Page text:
I want to take a moment and thank the 74 councillors who worked to represent you in 2013-2014. They brought in a new policy process for the way we advocate, they made tough decisions about where we focus our time and resources, and they pushed the organization to be even more serious about how we budget. Thank you for your time and commitment to representing students.
I have an analogy I use a lot in my job that I think demonstrates what it means to be a good President at the USC. Each student government, through its many intricacies of elected officials, staff, volunteers, and executives, gets a chance to move a bunch of really big rocks a very short distance–every year getting closer and closer to that elusive state of “perfect learning”. I’m speaking metaphorically of course (don’t worry, your student dollars don’t go into acquiring enormous chunks of granite), what I mean is that there are issues and projects that are bigger than any individual or any one year.
What I am proud to say is that with a few of those rocks, we pushed them meters this year. It was a good year, and a strong year.
I promised to unveil the state of the USC, now would seem an appropriate time: it’s strong. It’s stronger than it ever has been and, you know what, I’m going to steal Matt Helfand’s thunder a year in advance and say, “It’ll be stronger next year”. We will always improve in our ability to represent and serve our peers.
Now I’m going to be selfish for a few minutes, just a few, so please indulge me. I’m going to talk about your executive, my team. They are unbelievably dedicated and caring. They are first-ones-in, last-ones-out kind of people.
Adam Smith, our VP Student Events, ran one of the most successful and engaging orientation program ever. He facilitated community building all year through our clubs system and diverse programming.
Jas Irwin, our VP Communications, listened to students, but even more importantly enshrined the need to listen into the USC’s DNA.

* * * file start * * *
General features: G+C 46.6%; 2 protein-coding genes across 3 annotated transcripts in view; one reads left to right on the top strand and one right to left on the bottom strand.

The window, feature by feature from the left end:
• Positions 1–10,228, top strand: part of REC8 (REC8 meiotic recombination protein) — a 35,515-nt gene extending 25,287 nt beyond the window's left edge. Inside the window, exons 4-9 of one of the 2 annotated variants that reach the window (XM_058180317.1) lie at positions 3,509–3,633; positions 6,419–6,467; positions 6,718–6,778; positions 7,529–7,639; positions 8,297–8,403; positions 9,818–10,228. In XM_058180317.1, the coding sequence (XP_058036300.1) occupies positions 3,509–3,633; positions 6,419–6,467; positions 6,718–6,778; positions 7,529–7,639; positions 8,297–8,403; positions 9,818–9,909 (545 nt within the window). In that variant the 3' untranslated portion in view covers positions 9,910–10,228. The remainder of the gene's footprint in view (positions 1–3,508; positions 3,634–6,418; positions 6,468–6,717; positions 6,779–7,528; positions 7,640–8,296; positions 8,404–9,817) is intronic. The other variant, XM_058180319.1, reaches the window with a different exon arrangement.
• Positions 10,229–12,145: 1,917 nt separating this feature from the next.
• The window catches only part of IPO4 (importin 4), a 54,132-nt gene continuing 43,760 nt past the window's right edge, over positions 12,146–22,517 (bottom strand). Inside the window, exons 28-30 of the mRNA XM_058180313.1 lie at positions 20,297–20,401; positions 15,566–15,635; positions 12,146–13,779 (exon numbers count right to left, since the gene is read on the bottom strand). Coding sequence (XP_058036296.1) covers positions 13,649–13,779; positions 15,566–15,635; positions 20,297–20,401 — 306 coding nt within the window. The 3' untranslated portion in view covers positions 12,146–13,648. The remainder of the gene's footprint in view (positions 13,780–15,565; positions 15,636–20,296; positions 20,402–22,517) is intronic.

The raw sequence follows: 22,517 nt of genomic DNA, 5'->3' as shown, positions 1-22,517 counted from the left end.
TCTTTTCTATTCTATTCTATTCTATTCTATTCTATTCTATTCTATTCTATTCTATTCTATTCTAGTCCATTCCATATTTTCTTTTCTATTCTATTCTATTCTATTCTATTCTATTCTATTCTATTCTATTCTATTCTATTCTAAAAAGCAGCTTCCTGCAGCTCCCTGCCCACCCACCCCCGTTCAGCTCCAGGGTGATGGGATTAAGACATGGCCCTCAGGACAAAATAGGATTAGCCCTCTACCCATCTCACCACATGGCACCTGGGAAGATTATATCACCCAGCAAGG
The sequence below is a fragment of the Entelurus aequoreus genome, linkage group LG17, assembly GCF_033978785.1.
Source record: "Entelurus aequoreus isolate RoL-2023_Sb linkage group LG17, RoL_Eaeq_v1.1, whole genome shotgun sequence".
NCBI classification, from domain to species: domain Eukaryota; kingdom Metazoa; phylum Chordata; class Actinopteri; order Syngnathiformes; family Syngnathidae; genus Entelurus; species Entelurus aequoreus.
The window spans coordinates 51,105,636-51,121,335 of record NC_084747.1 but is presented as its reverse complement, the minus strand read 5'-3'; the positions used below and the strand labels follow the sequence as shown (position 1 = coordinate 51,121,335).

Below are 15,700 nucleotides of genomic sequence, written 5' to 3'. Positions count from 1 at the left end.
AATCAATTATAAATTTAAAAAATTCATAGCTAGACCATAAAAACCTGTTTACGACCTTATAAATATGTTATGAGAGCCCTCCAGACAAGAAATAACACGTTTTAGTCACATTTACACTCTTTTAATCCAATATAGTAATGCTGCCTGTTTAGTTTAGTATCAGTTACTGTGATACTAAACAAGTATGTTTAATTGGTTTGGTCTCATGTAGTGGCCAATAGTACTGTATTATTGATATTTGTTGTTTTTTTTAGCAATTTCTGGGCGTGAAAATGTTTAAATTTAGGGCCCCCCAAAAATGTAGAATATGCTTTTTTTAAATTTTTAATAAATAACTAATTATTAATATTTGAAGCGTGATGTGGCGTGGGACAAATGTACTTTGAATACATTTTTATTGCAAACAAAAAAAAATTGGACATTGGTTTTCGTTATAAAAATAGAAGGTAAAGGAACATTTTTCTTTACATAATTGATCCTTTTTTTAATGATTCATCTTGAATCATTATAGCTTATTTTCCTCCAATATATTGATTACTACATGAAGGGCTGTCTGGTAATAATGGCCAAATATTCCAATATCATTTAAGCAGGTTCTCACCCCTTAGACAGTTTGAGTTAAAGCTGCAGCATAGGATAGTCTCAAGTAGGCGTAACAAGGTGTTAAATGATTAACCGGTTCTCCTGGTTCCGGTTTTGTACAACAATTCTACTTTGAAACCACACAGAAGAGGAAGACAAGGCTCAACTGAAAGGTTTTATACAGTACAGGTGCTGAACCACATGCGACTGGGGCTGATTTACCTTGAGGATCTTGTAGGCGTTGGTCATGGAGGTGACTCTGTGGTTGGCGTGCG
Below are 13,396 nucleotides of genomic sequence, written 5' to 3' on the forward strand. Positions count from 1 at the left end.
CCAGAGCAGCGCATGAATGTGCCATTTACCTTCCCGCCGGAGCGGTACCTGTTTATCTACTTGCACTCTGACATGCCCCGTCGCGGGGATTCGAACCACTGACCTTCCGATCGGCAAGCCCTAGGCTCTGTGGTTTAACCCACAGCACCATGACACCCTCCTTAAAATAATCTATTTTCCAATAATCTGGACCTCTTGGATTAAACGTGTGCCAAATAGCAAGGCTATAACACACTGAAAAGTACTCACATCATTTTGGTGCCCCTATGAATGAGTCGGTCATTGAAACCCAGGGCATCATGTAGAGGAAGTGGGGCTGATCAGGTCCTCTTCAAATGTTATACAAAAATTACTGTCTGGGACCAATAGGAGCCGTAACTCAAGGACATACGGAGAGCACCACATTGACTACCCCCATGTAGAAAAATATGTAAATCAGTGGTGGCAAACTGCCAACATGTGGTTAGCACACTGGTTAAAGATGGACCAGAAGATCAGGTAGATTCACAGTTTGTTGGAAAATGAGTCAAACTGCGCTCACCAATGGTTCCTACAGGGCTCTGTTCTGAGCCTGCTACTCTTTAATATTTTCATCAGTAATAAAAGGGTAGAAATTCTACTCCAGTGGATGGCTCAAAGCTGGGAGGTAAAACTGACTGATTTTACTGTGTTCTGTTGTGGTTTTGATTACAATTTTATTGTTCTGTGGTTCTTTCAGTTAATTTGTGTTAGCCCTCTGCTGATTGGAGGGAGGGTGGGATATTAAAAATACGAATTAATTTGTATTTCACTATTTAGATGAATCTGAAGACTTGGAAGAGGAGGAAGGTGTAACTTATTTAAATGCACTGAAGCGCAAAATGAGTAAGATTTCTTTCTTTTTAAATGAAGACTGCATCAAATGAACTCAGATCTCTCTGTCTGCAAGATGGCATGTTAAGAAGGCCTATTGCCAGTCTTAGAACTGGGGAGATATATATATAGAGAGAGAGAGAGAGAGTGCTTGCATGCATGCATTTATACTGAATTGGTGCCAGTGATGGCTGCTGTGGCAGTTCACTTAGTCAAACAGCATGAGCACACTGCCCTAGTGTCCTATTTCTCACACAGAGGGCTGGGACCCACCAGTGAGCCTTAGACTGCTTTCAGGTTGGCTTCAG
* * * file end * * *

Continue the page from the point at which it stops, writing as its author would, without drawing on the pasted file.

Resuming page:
Spencer Brown, our VP Finance, brought us, as an organization, to a place where we can be strategic about our growth. He engaged students in the budget in a new way, and laid the groundwork for budget reform here at the USC. (If I do say so, this was the best damn budget ever.)
Amir Eftekarpour, our VP External, fought for the financial accessibility of our university, making paying for Western more fair. He made us a force in the city of London and in the province of Ontario.
Sam Krishnapillai, our VP Internal, put mental wellness on everyone’s agenda, putting forward a comprehensive, coordinated and critical strategy for mental health of our classmates.
Their work may not always make headlines every day, but I can tell you, from a front-row perspective, their impact on the USC and our campus is remarkable.
And we have learned a lot together along the way.
We learned to lead, we learned to follow.
We learned to help, and we learned we can hurt even when we were trying to help.
We learned to put aside personal opinions and differences in order to govern, to be President and Vice-Presidents first.
We learned to be friends.
We learned to listen, to each other, to students, to partners and to staff.
We learned to dig in and we learned to let go.
We learned to prioritize…eventually.
We learned to understand the difference between “I think” and “I feel”
Most importantly, we learned to learn, and we all can, because isn’t that the whole point of university anyway?
Thank you for letting me serve as your President this year. It has been a remarkable privilege and an incredible honor.